Law School Case Brief
Rosenberger v. Rector & Visitors of the Univ. of Va. - 515 U.S. 819, 115 S. Ct. 2510 (1995)
A State may not exercise viewpoint discrimination, even when the limited public forum is one of its own creation. The necessities of confining a forum to the limited and legitimate purposes for which it was created may justify a State in reserving it for certain groups or for the discussion of certain topics. Once it has opened a limited forum, however, a State must respect the lawful boundaries it has itself set. A State may not exclude speech where its distinction is not reasonable in light of the purpose served by the forum, nor may it discriminate against speech on the basis of its viewpoint.
Respondent University of Virginia, a state instrumentality, authorized payments from its Student Activities Fund (SAF) to outside contractors for the printing costs of a variety of publications issued by student groups called "Contracted Independent Organizations" (CIO's). The SAF received its money from mandatory student fees and was designed to support a broad range of extracurricular student activities related to the University's educational purpose. CIO's were required to include in their dealings with third parties and in all written materials a disclaimer stating that they were independent of the University and that the University was not responsible for them. The University withheld authorization for payments to a printer on behalf of CIO operated by petitioner Ronald W. Rosenberger and others named Wide Awake Productions (WAP), solely because its student newspaper, Wide Awake: A Christian Perspective at the University of Virginia, primarily promoted or manifested a particular belief in or about a deity or an ultimate reality, as prohibited by the University's SAF Guidelines. Petitioners filed a action in federal district court under 42 U.S.C.S. § 1983, alleging that the refusal to authorize payment violated their First Amendment right to freedom of speech. After the district court granted summary judgment for the University, the United States Court of Appeals for the Fourth Circuit affirmed, holding that the University's invocation of viewpoint discrimination to deny third-party payment violated the Speech Clause, but concluding that the discrimination was justified by the necessity of complying with the Establishment Clause.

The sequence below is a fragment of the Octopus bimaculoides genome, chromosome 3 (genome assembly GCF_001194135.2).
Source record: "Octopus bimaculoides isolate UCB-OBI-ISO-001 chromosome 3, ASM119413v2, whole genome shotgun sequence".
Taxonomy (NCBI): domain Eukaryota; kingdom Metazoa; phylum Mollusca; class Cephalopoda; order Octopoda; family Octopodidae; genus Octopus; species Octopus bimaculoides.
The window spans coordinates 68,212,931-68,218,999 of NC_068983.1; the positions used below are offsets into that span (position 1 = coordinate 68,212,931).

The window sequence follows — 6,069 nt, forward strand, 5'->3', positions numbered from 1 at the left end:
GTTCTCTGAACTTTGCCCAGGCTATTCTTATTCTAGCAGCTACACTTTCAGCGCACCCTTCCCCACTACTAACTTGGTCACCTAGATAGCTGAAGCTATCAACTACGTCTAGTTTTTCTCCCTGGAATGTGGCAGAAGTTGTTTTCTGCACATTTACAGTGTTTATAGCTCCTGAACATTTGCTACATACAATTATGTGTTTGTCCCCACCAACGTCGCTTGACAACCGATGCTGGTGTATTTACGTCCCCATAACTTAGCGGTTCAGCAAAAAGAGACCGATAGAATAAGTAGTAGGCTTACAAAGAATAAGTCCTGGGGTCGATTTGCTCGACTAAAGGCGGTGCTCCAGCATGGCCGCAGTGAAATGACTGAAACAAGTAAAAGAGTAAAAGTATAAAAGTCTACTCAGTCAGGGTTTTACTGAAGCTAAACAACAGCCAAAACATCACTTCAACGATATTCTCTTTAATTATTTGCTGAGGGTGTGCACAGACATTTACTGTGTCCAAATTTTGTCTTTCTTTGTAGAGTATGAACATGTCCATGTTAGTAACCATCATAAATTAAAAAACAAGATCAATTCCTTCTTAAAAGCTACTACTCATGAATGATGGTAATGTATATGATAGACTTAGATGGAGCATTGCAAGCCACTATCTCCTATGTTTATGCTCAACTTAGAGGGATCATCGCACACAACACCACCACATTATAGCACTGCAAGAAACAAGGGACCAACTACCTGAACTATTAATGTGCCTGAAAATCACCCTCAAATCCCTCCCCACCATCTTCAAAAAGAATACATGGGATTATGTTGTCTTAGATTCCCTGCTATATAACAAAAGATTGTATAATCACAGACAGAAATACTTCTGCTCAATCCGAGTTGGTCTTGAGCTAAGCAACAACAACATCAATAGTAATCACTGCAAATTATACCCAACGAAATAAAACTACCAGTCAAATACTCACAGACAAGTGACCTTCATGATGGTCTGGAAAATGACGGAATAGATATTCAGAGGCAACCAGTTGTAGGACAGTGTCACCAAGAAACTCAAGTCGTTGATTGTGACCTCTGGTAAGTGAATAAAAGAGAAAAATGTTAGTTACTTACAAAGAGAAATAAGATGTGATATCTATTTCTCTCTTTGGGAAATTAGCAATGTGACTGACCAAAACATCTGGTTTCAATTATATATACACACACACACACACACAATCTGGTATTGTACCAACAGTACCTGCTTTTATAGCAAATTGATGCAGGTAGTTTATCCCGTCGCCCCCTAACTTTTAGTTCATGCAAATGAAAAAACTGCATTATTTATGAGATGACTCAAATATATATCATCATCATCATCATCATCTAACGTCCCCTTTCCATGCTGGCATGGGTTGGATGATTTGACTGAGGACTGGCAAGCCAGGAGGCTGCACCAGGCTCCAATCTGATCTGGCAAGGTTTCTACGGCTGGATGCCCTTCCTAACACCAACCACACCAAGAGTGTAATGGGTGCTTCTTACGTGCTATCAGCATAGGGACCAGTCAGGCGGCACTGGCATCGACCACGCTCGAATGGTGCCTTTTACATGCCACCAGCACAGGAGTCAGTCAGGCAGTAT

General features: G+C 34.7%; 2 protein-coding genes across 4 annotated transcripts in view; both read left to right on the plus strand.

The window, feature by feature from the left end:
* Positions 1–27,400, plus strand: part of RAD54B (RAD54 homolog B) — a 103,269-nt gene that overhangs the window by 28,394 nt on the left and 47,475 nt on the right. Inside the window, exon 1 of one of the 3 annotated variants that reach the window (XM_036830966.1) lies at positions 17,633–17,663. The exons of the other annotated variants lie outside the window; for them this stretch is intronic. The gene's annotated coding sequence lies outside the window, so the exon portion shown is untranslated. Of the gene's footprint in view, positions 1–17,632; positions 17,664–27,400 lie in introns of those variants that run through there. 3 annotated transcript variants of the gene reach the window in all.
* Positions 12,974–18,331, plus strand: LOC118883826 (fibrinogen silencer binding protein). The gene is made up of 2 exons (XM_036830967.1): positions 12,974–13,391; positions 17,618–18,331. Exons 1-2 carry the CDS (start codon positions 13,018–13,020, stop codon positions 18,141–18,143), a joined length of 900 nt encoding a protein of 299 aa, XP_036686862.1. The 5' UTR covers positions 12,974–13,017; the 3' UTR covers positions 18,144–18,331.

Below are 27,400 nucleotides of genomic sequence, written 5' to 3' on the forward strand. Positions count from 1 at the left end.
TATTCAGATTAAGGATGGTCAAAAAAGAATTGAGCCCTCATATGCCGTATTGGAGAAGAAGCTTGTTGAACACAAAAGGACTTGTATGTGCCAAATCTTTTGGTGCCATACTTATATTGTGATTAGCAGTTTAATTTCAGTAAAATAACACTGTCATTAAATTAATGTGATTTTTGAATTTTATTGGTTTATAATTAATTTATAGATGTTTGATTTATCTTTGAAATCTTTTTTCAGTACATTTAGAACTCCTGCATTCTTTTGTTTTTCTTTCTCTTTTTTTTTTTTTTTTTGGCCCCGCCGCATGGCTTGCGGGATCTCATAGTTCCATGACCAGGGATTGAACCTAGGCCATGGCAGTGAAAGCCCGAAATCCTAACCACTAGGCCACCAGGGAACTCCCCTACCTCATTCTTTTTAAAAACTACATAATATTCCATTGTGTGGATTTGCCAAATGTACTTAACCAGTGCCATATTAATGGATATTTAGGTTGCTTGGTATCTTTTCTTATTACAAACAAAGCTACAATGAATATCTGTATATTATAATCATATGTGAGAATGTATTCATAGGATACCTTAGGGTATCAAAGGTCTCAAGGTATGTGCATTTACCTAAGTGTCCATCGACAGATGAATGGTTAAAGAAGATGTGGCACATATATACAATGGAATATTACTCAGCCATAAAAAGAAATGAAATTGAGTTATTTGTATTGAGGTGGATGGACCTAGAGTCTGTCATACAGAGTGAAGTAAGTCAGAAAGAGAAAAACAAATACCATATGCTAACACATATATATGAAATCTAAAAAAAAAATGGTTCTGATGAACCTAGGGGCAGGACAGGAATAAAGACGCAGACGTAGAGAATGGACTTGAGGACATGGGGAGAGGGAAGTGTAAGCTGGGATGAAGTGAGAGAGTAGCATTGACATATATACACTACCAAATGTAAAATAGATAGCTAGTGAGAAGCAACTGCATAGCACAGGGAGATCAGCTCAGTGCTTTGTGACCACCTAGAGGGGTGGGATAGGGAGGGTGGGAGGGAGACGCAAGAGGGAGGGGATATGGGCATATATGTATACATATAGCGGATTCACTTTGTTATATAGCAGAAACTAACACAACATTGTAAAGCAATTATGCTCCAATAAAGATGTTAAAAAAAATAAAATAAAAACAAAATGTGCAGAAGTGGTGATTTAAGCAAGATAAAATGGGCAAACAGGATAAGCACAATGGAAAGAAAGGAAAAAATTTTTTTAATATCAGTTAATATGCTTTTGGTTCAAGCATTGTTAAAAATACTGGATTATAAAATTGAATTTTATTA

Did the University's refusal to authorize payment to a third-party contractor for the printing costs of Rosenberger's student publication violate the latter's First Amendment right to freedom of speech?
The Supreme Court of the United States held that Rosenberger and others sought funding as a student journal, an enterprise supported by the SAF. Additionally, the Court held that their disbursement request was for payment to a private contractor for the printing costs of materials that were protected under the First Amendment. Thus, the Court reversed the grant of summary judgment in favor of the University because its Establishment Clause concern did not warrant denying payment to the third-party contractor.
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